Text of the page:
The proof is in the pudding. Remember that old saying? If you want to prove it to yourself that someone is a good cook, try their cooking. If it is good, then they qualify. Simple. And the same thing applies to Jesus and his values. If you have any doubts at all that Jesus is the Son of God, try his values for a while. Try being compassionate, caring, loving, forgiving, serving, prayerful, following his commandments, for a few months and then see if you are not happier, more peaceful, more serene than you were before you started this. The proof is in the pudding.

This is kind of the same exercise we propose to someone who doesn’t believe there is a God. Get them to act as if there is a God for three or four months. Ask them to make a commitment that each morning when they rise they will get on their knees and thank God for the gift of another day and to help them during that day. Then at night, before they retire, do the same thing and thank God for the good and not-so-good things that happened that day. And after the three or four months of doing this, see if there isn’t a notable difference for the better in their lives for having done this. Have them try it.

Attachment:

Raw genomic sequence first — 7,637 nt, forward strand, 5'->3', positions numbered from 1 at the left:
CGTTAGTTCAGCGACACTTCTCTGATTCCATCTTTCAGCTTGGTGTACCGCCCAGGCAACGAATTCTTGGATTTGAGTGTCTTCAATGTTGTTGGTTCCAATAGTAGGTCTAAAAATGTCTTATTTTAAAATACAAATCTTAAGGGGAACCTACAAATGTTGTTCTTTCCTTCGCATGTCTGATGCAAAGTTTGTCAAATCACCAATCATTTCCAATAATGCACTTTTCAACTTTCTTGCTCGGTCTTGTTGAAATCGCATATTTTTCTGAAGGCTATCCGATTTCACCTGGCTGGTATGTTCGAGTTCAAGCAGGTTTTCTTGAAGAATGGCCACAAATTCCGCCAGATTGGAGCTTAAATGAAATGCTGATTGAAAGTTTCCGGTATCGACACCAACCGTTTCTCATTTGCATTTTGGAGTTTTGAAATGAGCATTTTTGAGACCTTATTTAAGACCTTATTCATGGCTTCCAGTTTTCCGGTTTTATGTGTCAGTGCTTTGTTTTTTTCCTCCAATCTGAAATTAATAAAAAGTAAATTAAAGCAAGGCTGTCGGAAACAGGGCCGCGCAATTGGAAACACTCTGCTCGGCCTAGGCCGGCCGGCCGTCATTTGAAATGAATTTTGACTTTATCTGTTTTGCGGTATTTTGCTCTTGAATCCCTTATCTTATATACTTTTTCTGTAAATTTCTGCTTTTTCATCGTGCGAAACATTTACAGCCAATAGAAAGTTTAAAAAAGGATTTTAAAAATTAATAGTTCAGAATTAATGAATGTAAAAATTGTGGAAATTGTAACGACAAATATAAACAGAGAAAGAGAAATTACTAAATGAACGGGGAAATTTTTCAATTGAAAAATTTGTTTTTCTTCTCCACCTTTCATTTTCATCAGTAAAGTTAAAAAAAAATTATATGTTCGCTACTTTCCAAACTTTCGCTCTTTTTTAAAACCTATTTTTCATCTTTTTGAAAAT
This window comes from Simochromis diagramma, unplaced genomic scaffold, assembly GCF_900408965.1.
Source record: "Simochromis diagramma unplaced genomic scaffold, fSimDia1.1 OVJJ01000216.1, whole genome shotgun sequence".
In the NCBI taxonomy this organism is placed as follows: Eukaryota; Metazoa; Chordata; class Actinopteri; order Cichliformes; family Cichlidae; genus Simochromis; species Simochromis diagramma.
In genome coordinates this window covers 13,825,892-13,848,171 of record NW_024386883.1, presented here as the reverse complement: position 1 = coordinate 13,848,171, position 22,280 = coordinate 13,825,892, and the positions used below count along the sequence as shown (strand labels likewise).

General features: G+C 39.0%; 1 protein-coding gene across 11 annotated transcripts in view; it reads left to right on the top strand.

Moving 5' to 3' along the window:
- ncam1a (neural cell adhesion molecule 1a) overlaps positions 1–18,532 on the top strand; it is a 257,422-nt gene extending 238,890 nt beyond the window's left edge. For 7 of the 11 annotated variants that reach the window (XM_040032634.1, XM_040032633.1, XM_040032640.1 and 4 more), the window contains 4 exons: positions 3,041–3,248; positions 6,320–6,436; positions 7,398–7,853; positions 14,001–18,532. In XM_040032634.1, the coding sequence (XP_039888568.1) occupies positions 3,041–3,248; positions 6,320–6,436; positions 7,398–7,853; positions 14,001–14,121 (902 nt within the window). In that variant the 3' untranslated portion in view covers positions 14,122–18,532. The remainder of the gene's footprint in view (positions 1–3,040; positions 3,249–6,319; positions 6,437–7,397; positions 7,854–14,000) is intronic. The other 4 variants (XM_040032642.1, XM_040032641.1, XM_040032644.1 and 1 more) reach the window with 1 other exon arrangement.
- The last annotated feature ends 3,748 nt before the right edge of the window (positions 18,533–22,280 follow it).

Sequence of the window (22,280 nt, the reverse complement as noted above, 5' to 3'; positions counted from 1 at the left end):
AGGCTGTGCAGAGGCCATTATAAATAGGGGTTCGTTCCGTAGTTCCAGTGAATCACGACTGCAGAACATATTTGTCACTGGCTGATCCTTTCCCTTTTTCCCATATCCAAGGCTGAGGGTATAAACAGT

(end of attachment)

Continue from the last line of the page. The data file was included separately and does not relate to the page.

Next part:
Act as if. The proof is in the pudding.

Fr. Howard

Friday of the Sixth Week in Ordinary Time 
Feb. 18, Mark 8: 34 – 9:1

“What profit is there for one to gain the whole world and forfeit his life?”

I believe more people should read the quote of Jesus just given above and meditate long and hard on it. I read a little blog the other day of a meeting held in a large U.S. city with nine of the world’s most important people present. They included the president of the largest steel company in the country, the largest gas company, the largest utility company, among others. Twenty-five years after this meeting, where were these powerful men? Three had died penniless, three had committed suicide, two were in prison and one had gone insane. So much for riches, power, and greatness equalling happiness.

We all know this — so why do we keep butting our heads against the wall? Jesus said, “I am the way, the truth and the life”. Let’s try this way — the way we all know will bring us happiness and joy.

Fr. Howard

Saturday of the Sixth Week in Ordinary Time 
Feb. 19, Mark 9: 2-13

The Peanuts Cartoon is always good for a daily chuckle and sometimes they even go a little deeper. The one I read recently shows Schroeder, the little guy who sits on the floor playing the piano, carrying a record on Brahm’s Fourth Symphony. “What are you going to do with that?” asks Lucy. “Listen to it,” replied Schroeder. “You mean dance to it, sing to it, hum along with it, tap your foot to it?” asked Lucy. “No, just listen to it,” says Schroeder.“Dumbest thing I ever heard of,” replies Lucy.

In today’s Gospel, God the Father says, “This is my beloved Son. Listen to him.”
Do we think this is the dumbest thing we’ve ever heard of?

Fr. Howard